Mary Harney was born in the Bessborough Mother and Baby home, in Cork City, Ireland in 1949. She was taken from her mother at age 2 and put briefly into foster care before being sentenced by a judge in Cork County Court to twelve-and-a-half years in the Good Shepherd’s Industrial School, also in Cork. During her stay in the industrial school, Mary was told that her mother was dead, but upon her release at age 16, she discovered that her mother was alive and living in the UK. She traced her mother by herself, and they were reunited when Mary was 17. Since that time, she has been a soldier, a teacher, a firefighter, a part-time lecturer, and a construction worker/painter. She earned her BA in human ecology at College of the Atlantic in Bar Harbour, ME and a MA in Irish Studies at National University Ireland–Galway. She was also awarded an honorary masters in philosophy from the College of the Atlantic. Mary has lived in the US since 1992.
Marjorie Howes, Associate Professor, English & Irish Studies, Boston College
Marjorie Howes teaches English at Boston College. She is the author of Yeats's Nations: Gender, Class, and Irishness (1996) and Colonial Crossings: Figures in Irish Literary History(2006). She is the co-editor of The Cambridge Companion to W. B. Yeats (2006) and Yeats and Afterwords (2014), and a contributing editor to The Field Day Anthology of Irish Women's Writing (2012).
Patricia Lundy, Professor, Department of Sociology, University of Ulster, Northern Ireland
Patricia Lundy received her PhD from Queen’s University Belfast in 1993. In 2016, Patricia was awarded a Leverhulme Trust Major Research Fellowship. She was the recipient of a British Academy Senior Research Fellowship in 2009/2010 and has received other grants from prestigious funding bodies including the Nuffield Foundation, Irish Academy and British Academy. Her research has also been funded by Community Relations Council, Joseph Rowntree Charitable Trust and European Union’s Peace funding.
Patricia's research has focused on post-conflict transformation, mechanisms for “dealing with the past,” “truth” recovery and the politics of memory. She has researched both community-based “truth” recovery processes and official police-led historical conflict-related inquiries. Her in-depth study of the Police Service Northern Ireland’s, Historical Enquiries Team achieved considerable media coverage and impact and has been widely regarded in changing the landscape in dealing with the past in NI.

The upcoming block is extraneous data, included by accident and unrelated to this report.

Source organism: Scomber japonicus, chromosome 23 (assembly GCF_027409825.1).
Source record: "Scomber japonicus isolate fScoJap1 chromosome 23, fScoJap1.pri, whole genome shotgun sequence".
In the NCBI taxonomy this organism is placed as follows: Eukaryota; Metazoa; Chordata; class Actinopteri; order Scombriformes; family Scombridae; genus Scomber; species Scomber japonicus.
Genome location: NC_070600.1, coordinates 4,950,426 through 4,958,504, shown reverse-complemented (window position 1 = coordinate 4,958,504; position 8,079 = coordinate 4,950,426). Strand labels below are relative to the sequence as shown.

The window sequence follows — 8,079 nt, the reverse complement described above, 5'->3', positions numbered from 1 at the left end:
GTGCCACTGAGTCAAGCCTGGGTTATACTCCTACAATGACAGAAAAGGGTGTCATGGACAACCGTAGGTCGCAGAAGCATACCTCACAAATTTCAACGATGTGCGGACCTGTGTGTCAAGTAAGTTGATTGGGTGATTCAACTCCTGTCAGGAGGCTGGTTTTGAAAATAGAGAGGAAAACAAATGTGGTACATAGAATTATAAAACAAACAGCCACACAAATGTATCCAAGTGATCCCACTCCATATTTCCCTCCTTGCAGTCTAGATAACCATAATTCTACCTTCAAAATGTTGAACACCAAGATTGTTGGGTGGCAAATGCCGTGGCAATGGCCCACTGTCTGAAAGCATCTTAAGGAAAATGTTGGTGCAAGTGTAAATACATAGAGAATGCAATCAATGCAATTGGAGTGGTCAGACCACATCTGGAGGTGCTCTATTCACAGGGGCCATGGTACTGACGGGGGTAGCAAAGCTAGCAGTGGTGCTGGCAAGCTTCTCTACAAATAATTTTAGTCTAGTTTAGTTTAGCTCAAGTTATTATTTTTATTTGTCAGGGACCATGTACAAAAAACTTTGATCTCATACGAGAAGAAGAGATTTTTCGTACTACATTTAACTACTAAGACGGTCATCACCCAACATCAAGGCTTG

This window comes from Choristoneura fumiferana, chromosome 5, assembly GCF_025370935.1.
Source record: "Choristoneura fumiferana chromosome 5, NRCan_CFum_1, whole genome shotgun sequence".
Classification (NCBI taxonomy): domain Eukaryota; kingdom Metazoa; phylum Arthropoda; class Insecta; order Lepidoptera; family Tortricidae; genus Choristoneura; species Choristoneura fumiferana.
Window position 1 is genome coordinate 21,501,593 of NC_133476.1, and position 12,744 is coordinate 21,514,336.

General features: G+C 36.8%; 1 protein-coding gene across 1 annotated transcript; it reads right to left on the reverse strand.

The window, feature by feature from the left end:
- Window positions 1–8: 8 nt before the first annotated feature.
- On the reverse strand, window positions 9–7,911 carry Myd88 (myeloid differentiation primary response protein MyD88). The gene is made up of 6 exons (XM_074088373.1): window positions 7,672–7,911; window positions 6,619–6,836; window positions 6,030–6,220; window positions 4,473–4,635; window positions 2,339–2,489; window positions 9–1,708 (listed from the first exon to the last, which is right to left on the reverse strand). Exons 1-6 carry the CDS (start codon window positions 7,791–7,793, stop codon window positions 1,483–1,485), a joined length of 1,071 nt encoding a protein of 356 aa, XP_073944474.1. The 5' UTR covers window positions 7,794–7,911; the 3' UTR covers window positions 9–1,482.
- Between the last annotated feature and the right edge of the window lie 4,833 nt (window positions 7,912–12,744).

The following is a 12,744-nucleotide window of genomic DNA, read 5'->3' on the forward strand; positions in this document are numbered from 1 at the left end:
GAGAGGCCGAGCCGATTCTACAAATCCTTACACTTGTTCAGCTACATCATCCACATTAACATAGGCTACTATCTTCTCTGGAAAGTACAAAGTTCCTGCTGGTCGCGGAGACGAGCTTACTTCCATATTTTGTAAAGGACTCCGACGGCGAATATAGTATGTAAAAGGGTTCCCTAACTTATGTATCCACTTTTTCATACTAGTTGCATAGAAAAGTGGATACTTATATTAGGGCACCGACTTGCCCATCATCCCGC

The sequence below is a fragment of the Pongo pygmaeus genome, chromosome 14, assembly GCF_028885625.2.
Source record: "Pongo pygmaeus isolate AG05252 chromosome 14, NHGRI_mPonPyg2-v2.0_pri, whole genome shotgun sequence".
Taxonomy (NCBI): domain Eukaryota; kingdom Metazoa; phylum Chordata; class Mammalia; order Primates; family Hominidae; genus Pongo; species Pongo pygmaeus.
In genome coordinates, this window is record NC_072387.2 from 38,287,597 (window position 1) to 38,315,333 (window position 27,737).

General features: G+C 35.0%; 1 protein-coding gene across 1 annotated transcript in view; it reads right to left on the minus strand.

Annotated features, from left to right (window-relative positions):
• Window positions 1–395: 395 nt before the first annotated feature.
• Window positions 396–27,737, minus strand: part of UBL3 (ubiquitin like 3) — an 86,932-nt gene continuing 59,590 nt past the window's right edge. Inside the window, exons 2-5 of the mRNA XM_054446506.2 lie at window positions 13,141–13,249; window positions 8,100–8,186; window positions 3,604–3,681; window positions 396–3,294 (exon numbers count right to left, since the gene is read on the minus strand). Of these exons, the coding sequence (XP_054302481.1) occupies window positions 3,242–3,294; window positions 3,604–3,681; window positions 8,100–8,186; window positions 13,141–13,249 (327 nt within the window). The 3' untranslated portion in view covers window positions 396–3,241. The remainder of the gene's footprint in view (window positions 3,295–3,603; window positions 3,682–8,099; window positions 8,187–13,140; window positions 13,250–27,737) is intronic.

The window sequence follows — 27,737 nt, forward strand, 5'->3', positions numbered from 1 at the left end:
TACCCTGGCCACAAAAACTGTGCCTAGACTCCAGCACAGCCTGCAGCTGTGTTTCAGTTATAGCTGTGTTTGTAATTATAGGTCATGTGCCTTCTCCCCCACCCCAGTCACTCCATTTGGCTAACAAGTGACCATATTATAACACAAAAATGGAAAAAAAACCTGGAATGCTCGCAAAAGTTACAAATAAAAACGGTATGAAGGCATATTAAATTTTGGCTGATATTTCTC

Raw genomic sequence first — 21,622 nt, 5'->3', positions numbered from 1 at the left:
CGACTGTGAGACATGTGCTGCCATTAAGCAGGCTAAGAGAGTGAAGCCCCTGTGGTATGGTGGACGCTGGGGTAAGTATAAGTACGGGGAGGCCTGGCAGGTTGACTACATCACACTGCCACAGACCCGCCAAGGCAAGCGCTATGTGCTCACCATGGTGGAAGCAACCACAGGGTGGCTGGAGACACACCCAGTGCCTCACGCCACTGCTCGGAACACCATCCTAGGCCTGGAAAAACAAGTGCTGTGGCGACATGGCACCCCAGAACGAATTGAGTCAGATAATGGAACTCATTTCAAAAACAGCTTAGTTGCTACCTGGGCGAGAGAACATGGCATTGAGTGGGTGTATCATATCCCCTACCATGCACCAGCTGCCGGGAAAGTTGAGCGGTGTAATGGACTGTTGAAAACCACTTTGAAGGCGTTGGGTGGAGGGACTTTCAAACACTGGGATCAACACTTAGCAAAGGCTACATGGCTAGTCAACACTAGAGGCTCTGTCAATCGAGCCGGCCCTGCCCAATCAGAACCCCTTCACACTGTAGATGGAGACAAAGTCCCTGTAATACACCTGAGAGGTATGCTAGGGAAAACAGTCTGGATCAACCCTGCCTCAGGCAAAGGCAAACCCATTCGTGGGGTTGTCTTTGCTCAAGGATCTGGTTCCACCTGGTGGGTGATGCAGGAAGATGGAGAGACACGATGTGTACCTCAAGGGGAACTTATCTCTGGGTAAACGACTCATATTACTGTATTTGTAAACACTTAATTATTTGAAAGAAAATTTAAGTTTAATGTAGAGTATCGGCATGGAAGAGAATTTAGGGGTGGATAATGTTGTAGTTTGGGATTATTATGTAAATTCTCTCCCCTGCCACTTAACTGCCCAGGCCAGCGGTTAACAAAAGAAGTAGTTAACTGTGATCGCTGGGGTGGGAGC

Her most recent work is a major empirical study of historic child abuse. She is committed to “bottom-up” participatory approaches and a desire to ensure that survivor’s needs drive the form that redress takes. In this regard, Patricia was instrumental in working with survivor groups to set up a panel of experts on redress. In collaboration with Professor Kathleen Mahoney (Calgary University), she has published a number of practical and policy relevant reports designed to assist redressing historic child abuse, including a framework for compensation. She is committed to linking academia to the wider community and strives to make her research impact positively on beneficiaries.
M. Brinton Lykes, Professor, School of Education, Co-Director, Center for Human Rights and International Justice, Boston College
M. Brinton Lykes is Professor of Community-Cultural Psychology and Co-Director of the Center for Human Rights and International Justice at Boston College. Her anti-racist feminist activist scholarship focuses on: (1) violence against women and children in armed conflict and post-conflict (sic) transitions; and, (2) migration and post-deportation human rights violations and resistance. She has published extensively in refereed journals and edited volumes, co-edited four books, co-authored four others and is co-editor-in-chief of the International Journal of Transitional Justice.
Gordon Lynch, Michael Ramsey Professor of Modern Theology, University of Kent, UK
Gordon Lynch is Michael Ramsey Professor of Modern Theology at the University of Kent. He has undertaken extensive research into the history of the UK child migration schemes and is the author of Remembering Child Migration: Faith, Nation-Building and the Wounds of Charity (Bloomsbury, 2015). He served as one of two lead expert witnesses for the Independent Inquiry into Child Sexual Abuse (IICSA) investigation into the sexual abuse of British child migrants during 2016/17 and previously acted as the academic curator of a major national exhibition on the history of UK child migration programmes at the V&A Museum of Childhood in London.
Ruth Rubio Marín, Professor of Constitutional Law, Universidad de Sevilla, Spain; Director of the Gender and Governance Programme at the School of Transnational Governance, European University Institute, Florence, Italy